Red Alert: Americans Are Accidentally Triggering Fraud Alerts on Their Own Bank Accounts, Finds a New Report

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Americans rely on their credit and debit cards for many of their transactions. In a new investigation, personal finance site examines what types of credit card behaviors act as a red flag for creditors and banks, and reveals the top reasons consumers inadvertently enact a fraud alert on their accounts.

Fraud Alert

Fraud Alert

What really raises a red flag concerning these small purchases (which are after all very common) is when they take place in a rough neighborhood, where there are higher crime rates.

Fraud protection helps consumers feel safe when swiping their cards or shopping online. Having this type of defense in place today is especially important as identity fraud has increased by one million incidents over the past year, according to research company Javelin Strategy, which amounts to $21 billion in stolen funds. With such high security measures in place, finds many cardholders are accidentally triggering their own fraud alerts causing their bank account to freeze. The personal finance site releases a new report to help consumers avoid the frustration of dealing with an unnecessary fraud alert.

In their report, investigates the most common triggers of a bank fraud alert, and identifies ways consumers can accidentally set off these red flags through their own purchasing behaviors.

1. Performing a transaction out of town.

One of the easiest ways consumers can end up with a frozen account is by heading out of town and swiping a card, according to the report. An attempted transaction from a location other than where the cardholder lives is a giant red flag to the bank, since card thieves will likely head out of town before using stolen information to make a purchase.

Of course, there’s always the chance cardholders are simply traveling, but a freeze is put in place nonetheless. Banks doesn’t know their customers’ vacation plans and will err on the side of caution unless card users direct them otherwise.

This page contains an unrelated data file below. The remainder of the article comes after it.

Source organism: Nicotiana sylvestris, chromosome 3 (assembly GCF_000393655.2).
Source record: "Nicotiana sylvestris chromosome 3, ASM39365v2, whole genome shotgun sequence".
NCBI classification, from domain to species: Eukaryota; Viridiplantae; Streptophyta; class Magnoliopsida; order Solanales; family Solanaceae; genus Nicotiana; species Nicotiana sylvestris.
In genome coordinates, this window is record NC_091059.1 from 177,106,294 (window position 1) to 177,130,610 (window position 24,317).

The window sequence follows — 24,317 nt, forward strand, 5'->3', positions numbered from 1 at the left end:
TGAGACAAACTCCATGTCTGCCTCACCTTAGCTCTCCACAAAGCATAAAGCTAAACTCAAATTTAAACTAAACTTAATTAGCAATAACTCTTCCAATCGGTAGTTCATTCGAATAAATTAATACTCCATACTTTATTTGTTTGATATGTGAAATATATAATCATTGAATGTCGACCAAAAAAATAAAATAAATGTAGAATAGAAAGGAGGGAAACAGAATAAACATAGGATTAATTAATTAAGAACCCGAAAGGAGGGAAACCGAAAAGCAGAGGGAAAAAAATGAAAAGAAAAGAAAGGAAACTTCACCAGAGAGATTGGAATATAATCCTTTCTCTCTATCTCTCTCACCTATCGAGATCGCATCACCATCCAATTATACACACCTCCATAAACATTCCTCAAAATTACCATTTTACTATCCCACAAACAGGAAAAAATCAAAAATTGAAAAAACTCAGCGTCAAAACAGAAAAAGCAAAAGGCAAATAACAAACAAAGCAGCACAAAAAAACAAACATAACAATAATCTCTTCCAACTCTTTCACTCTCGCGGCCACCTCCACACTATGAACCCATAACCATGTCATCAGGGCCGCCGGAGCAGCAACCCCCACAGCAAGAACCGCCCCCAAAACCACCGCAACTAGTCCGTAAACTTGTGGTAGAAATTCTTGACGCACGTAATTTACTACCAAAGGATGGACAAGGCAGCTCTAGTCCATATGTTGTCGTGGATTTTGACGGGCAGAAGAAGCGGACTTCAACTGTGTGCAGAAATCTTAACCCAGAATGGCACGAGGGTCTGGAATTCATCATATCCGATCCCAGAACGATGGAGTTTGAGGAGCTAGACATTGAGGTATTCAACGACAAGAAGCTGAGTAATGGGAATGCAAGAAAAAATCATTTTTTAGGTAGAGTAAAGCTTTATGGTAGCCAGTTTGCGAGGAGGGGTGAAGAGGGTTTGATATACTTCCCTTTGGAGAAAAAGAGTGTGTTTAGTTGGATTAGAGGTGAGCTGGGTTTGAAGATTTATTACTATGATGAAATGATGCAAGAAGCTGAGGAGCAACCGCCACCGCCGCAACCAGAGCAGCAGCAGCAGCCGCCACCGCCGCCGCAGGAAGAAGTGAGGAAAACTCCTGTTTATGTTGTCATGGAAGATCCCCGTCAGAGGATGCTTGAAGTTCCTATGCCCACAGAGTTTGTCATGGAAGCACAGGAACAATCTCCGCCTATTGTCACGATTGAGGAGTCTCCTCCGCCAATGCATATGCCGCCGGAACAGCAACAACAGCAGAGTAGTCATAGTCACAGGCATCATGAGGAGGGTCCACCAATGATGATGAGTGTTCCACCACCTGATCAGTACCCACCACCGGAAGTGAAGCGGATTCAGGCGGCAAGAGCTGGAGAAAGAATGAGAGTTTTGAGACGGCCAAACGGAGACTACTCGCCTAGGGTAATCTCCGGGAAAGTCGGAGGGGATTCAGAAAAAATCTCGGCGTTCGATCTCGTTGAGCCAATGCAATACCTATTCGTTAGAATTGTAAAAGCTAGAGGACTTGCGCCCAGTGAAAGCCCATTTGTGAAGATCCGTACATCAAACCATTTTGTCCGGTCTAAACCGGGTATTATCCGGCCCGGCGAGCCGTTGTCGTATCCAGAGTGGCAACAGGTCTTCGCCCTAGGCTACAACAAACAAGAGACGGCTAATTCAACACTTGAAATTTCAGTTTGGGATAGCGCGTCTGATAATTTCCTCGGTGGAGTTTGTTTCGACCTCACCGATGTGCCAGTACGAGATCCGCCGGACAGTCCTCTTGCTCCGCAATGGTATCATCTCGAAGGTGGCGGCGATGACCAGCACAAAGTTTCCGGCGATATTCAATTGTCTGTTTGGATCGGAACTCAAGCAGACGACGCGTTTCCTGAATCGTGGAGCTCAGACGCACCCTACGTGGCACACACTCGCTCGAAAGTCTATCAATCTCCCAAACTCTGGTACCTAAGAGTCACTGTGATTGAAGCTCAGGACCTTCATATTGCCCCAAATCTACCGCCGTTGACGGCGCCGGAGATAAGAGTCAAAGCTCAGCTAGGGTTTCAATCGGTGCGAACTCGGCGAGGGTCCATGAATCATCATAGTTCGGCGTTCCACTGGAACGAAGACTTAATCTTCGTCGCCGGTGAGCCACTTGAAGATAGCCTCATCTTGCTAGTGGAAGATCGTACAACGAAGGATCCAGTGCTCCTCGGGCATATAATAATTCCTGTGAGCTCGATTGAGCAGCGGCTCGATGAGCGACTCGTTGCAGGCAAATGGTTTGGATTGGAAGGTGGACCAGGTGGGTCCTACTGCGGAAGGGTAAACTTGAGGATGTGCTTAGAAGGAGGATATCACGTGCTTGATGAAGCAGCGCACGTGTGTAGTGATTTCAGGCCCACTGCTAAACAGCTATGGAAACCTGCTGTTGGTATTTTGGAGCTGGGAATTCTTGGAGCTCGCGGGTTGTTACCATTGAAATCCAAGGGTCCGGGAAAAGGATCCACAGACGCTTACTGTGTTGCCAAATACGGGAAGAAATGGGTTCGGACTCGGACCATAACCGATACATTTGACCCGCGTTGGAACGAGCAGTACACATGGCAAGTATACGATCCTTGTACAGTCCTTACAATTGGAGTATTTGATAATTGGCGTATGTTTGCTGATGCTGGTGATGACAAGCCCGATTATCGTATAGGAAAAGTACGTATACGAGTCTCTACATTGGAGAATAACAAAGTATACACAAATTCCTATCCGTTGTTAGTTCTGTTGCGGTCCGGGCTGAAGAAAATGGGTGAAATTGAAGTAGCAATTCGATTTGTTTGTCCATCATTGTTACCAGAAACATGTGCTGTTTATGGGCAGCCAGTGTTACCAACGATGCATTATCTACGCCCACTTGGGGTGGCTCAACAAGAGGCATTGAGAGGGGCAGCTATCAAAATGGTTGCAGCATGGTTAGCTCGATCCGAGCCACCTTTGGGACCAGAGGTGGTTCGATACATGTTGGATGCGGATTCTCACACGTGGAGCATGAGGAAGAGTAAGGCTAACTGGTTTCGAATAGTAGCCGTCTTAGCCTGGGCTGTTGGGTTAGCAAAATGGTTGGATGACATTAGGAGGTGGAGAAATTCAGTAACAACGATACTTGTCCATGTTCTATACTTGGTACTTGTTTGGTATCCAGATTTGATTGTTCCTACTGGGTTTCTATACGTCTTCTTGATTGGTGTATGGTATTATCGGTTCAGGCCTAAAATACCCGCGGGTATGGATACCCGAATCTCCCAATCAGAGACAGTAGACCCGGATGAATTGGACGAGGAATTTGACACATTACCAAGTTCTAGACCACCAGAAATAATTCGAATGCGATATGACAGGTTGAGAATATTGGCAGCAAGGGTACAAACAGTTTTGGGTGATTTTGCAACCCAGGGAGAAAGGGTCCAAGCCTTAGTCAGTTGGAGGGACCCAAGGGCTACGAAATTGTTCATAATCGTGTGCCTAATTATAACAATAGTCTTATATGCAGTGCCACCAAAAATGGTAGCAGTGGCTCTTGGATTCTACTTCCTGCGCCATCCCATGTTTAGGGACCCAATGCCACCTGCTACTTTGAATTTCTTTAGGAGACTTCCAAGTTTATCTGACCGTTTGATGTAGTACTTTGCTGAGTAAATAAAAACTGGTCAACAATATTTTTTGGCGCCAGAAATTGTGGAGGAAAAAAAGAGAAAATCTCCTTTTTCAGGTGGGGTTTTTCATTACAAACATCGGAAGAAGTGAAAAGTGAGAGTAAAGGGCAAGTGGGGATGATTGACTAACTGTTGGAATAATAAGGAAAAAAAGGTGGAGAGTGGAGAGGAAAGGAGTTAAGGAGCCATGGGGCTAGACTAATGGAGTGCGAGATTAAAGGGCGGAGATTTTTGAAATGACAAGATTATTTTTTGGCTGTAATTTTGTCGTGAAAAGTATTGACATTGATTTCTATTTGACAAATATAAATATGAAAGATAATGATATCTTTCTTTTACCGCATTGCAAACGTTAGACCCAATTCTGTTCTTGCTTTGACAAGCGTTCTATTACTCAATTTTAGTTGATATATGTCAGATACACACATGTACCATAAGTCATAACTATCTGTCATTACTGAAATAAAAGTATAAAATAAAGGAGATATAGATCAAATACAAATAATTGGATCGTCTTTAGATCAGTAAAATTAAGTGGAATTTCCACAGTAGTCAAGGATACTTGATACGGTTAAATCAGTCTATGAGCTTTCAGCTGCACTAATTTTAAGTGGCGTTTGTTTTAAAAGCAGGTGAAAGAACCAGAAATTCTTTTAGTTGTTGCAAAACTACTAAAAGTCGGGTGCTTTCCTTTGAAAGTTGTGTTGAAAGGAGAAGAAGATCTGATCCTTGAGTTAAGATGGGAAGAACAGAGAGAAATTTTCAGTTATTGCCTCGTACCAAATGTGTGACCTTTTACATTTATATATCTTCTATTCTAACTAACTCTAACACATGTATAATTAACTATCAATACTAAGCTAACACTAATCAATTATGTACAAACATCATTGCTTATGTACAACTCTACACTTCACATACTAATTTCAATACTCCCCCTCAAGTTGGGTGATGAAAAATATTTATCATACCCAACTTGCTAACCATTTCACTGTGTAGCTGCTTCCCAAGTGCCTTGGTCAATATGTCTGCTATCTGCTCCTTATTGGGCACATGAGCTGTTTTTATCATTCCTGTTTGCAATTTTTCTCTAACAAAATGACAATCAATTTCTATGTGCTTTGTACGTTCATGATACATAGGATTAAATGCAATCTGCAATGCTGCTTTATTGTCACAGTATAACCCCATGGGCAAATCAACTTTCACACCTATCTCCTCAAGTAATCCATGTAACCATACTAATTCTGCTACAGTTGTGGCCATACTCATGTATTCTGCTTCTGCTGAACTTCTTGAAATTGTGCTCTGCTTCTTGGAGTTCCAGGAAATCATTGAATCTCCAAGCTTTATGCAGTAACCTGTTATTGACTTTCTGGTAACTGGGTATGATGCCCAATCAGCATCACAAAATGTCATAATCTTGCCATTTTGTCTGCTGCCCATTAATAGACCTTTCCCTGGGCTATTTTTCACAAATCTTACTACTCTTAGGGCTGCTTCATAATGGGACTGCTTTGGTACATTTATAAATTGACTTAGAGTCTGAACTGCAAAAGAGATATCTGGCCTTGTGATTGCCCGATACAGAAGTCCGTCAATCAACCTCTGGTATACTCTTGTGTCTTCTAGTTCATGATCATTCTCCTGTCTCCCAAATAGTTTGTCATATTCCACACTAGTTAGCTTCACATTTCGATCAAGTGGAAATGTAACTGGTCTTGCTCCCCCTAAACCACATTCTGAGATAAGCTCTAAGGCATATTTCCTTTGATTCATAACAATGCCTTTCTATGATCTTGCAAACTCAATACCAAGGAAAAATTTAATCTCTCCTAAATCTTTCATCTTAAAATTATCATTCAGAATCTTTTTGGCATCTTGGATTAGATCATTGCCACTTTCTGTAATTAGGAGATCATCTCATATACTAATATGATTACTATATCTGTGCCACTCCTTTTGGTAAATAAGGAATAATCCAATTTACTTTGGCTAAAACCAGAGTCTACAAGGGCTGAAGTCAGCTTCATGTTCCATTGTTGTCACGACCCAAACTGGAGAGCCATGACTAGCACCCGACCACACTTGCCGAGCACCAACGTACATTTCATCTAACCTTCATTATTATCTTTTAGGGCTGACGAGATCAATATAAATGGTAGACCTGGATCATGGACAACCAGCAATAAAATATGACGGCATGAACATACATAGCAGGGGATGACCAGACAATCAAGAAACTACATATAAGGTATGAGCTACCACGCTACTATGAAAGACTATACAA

2. Making a large purchase from a vendor where thieves typically shop.

Sol Nasisi of personal finance site tells that certain items are typically associated with card fraud, such as consumer electronics and jewelry. Small transactions here and there — DVDs from Best Buy or earrings from Macy’s — probably aren’t going to sound off any alarm bells, at least at first. However, if shoppers are buying a new flatscreen TV to go with their jet ski and put the purchase on a card, card owners can expect a call from the bank.

3. Buying gas in a "bad" neighborhood.

Card transactions occurring in bad neighborhoods set off fraud alerts often. “Criminals who steal credit cards usually test them out by making small purchases that are likely to go unnoticed by the card’s owner,” writes Sam Burgoon on, adding, “What really raises a red flag concerning these small purchases (which are after all very common) is when they take place in a rough neighborhood, where there are higher crime rates.”

See the full report here:

For questions about this report or to speak with a GoBankingRates editor, please use the contact information below.

About GoBankingRates is a national website dedicated to connecting readers with the best interest rates on financial services nationwide, as well as informative personal finance content, news and tools. GoBankingRates collects interest rate information from more than 4,000 U.S. banks and credit unions, making it the only online rates aggregator with the ability to provide the most comprehensive and authentic local interest rate information.

Additionally, partners with a number of major media outlets such as Business Insider and US News & World Report to provide compelling and edifying personal finance content. Its expert editors have been featured and quoted on several premier finance websites like Yahoo! Finance, Forbes, The Street, Huffington Post and more.

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Image: Kanno Filth via Flickr Creative Commons

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